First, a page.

I motored up to Larry Elder’s house for an interview that turned out not to be an interview, at least not in the conventional sense.
It had been scheduled for a couple of days and I had plenty of time to think of some questions, even had jotted a few down, but never asked them.
Elder was just getting off a Zoom press conference when I arrived and we just started talking, no notes, no recording, until he had to go off to yet another conference in his quest to upend Gavin Newsom and become governor of California.
And I’m pretty sure it was better that way, because Larry Elder’s stances on the issues are more well known than just about any political candidate I can think of. He’s been talking about them on air for roughly quarter of a century, often in far greater detail than you ever get from elected officials.
Also, as he was no doubt aware—we have known each other for some time—I pretty much agree with all of them. So I’m the last person to have asked him probing questions.
So we talked.
And the substance was this: How, given the atrocious condition of the state of California and the city of Los Angeles, where I lived for fifty years and he still does, would any sane person not want to try to a new approach to government and a new governor?
Call it the mystery of California. How did the most beautiful piece of real estate arguably in the entire globe turn into—let’s be blunt—a rubbish heap?
I had just seen it up close and personal. Driving up to Elder’s house, I had taken a familiar route up Cahuenga Boulevard into the hills, only Cahuenga was no longer the Cahuenga I had known.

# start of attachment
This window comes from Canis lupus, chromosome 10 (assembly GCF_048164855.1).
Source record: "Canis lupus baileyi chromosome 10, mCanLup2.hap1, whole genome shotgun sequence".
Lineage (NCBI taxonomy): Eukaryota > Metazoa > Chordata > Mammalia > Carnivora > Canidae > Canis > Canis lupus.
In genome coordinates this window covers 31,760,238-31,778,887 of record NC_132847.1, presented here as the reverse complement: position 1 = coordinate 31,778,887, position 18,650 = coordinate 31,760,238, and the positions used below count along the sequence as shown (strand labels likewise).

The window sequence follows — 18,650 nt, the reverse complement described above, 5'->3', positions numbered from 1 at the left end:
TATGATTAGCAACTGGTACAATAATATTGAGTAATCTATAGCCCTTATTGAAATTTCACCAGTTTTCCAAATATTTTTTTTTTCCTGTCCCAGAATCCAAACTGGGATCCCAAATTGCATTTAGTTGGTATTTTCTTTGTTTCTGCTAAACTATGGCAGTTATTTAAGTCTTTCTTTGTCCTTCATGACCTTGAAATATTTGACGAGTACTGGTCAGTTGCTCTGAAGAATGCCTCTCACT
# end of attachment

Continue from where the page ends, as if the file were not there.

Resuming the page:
Once the vibrant heart of LA’s, even the world’s, entertainment district, it resembled what you would imagine the back streets in an impoverished neighborhood of Calcutta might look like (with apologies to Calcutta because I have never been there).
The homeless, aka the “untouchables” as they would say in India, were everywhere, interspersed with angry, amphetamine-crazed kids on skateboards flying against traffic, daring you to collide with them, like a scene out of some dystopian horror flick.
It was the kind of place you didn’t want to make eye contact with anybody.
Couple this with the Barrio and South Central remaining what they always were, and you would think it’s time for a change.
I asked Elder if he had detected any change, particularly in the black community. For years he has been called an “Uncle Tom,” “Oreo Cookie,” and so forth for daring to swim against the conventional tide of what’s called “liberalism” in our society. He made an award-winning documentary on the subject.
Elder said that in the last year or so he had noticed some change, but there was still a distance to go, even in the black religious community where you would hope for more responsiveness to a new approach.